The materiality of the space immediately encouraged Whelan to base his interiors scheme around La Fabrica – an abandoned cement factory just outside of Barcelona that Spanish architect Ricardo Bofill transformed into offices for his practice in 1973.
“I always try and find a creative route that respects the DNA of the building, and this felt appropriate,” said Whelan.
“Furthermore, the client wanted to reference historic brasseries but create a contemporary version – also reflected in the food.”
The exterior of Bofill’s La Fabrica is notably punctuated with soaring arched windows. These have been reinterpreted inside Maison François, which boasts terracotta-coloured stucco walls inset with shallow arch-shaped recesses.
“La Fabrica is probably the greatest home that I will probably never visit, and so the arches were a sort of ‘homage’ to that wonderful creation,” explained Whelan.
Walnut has been used to craft the restaurant’s seating banquettes – their latticed backs are inspired by the pews in Germany’s modernist Maria Heimsuchung church, which Whelan came across in a photography series by Robert Goetzfried.
Chairs have been upholstered in creamy linen to match the colour of the lacquered-wood dining tables. Tubular chandeliers have also been suspended from the ceiling, which has been finished with a faux-cement patina.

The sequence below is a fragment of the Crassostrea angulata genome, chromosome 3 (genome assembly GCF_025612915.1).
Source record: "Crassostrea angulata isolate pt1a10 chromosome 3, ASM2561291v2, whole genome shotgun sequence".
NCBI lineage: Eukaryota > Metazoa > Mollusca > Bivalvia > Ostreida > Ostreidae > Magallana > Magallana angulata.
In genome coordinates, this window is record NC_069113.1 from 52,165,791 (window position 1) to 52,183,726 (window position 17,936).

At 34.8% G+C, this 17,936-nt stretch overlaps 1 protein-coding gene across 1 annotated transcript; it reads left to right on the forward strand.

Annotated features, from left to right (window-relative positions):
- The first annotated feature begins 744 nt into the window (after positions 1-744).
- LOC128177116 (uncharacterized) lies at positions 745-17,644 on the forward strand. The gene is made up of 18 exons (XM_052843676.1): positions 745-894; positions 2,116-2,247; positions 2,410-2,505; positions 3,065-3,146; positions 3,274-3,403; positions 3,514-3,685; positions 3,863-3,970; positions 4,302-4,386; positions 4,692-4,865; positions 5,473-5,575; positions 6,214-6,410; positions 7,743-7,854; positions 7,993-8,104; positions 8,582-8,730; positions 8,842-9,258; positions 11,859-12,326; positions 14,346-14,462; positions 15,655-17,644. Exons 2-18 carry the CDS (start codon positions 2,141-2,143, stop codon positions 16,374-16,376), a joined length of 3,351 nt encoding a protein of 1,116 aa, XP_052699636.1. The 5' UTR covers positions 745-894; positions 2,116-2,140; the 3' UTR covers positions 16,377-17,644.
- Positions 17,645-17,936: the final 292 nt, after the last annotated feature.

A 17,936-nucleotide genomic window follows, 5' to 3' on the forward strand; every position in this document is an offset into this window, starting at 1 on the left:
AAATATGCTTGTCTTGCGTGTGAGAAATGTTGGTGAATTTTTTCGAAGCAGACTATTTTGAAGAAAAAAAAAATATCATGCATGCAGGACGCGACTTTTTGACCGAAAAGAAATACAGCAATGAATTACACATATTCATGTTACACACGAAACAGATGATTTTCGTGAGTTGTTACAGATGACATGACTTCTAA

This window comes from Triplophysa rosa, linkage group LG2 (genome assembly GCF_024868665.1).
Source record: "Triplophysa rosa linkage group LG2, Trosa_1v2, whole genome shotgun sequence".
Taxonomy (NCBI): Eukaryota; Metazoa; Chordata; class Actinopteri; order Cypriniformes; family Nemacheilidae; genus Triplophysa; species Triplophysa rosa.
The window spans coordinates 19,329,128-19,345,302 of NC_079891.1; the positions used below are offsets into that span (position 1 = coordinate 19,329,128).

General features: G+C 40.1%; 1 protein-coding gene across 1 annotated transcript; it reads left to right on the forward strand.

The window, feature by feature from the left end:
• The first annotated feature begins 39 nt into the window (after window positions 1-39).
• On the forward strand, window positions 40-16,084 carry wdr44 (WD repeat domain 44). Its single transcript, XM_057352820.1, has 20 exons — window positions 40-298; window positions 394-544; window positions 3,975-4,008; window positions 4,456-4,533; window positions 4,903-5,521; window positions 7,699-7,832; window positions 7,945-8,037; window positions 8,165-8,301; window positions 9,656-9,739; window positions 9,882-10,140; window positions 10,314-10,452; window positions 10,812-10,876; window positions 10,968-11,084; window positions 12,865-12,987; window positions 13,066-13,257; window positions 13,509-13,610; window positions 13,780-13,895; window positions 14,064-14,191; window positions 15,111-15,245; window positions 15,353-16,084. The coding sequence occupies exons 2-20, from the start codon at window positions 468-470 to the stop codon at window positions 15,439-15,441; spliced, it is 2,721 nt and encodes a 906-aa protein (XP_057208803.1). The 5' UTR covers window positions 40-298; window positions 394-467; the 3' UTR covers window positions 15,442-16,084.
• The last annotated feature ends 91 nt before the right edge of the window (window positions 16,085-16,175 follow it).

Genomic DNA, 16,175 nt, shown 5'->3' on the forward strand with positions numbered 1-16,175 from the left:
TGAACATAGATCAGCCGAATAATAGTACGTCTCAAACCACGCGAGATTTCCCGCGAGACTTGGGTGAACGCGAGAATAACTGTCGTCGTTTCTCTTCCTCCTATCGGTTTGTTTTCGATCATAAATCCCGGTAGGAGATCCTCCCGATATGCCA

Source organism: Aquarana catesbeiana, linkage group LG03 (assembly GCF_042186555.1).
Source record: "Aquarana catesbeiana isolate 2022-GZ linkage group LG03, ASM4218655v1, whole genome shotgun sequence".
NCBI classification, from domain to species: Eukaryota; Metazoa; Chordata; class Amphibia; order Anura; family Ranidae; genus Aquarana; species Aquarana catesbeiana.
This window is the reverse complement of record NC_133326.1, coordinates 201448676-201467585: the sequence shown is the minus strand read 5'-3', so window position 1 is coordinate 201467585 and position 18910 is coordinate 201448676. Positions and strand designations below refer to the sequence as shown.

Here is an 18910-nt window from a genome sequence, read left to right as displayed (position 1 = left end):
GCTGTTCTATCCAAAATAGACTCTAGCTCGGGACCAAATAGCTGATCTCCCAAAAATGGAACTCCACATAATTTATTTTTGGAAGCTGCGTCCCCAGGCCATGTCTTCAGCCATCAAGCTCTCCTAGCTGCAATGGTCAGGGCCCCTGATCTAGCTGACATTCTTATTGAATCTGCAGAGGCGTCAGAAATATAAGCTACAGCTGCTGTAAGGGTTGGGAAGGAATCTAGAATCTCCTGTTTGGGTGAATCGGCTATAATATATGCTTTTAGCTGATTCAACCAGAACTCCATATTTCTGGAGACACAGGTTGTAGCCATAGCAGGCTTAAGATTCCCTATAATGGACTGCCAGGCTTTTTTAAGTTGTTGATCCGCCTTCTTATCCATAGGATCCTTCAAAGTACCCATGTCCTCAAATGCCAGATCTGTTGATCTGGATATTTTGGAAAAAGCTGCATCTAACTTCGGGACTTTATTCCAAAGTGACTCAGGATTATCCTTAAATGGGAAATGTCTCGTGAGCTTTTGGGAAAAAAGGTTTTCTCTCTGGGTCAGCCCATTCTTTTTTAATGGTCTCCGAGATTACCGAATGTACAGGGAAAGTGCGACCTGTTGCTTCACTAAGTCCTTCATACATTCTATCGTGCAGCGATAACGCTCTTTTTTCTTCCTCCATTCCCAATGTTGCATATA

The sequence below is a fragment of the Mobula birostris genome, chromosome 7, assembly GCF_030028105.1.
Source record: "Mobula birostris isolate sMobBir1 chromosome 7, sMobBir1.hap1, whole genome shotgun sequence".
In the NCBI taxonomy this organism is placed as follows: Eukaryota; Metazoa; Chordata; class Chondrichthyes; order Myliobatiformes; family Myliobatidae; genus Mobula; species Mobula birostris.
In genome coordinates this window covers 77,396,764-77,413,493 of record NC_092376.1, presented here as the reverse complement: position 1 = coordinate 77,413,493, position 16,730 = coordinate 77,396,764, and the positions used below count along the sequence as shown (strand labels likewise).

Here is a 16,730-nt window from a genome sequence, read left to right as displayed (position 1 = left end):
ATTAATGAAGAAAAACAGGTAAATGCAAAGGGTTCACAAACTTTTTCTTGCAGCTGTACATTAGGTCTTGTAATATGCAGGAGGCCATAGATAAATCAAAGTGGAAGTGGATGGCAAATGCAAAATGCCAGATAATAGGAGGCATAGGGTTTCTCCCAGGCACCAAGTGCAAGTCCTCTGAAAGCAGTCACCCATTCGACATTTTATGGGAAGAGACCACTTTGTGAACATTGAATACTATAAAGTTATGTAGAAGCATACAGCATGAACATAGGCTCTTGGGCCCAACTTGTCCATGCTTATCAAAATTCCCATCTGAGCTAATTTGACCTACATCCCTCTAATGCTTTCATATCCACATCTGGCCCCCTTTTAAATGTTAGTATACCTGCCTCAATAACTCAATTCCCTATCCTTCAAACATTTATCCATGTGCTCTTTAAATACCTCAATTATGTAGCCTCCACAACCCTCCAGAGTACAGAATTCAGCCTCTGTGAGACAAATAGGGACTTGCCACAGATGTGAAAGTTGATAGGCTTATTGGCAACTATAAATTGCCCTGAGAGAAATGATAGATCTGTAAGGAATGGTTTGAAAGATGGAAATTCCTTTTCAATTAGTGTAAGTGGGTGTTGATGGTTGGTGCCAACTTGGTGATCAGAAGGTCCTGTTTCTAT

Mahogany has been used to craft a latticed hood above the open kitchen, where dishes that draw upon traditional French cuisine will be prepared.
Food will be served by both chefs and waiters, an attempt by the restaurant to diffuse the typical boundaries between front and back-of-house operations.
“Maison François will be everything a brasserie should be – welcoming, fun and hospitable, with classic dishes made with the best seasonal produce we can get our hands on – whilst also ripping up the rulebook when it comes to service,” said the restaurant’s founder, François O’Neill.
At the centre of the hood is a huge clock that Whelan had made bespoke from patinated nickel and bronze.
Weighing half a ton, the grills on the side of the clock are meant to subtly mirror those that feature on the front of vintage Rolls Royce cars, often seen outside the restaurant on the affluent streets of St James.
“The clock is a classic of historic brasserie design, and can be found around the world from Bouillon Julien in Paris to Fischer’s in London,” added Whelan.
“We wanted to have this iconic focal point but with our own style.”
Stairs lead down to Maison François’ adjoining wine bar, called Frank’s. This space is intended to have a slightly more industrial feel, so has been completed with exposed white-brick walls, polished concrete flooring and black-leather seating.
Bofill’s La Fabrica is referenced again at this level but this time in the form of arched mirror wall panels.
John Whelan established The Guild of Saint Luke in 2017, working with artists, artisans and architects to restore and revive historic French brasseries.
Earlier this year Whelan overhauled Parisian eatery Nolinski, filling its interiors with art deco-inspired details like gold-leaf “sunburst” columns.
Photography is by Oskar Proctor.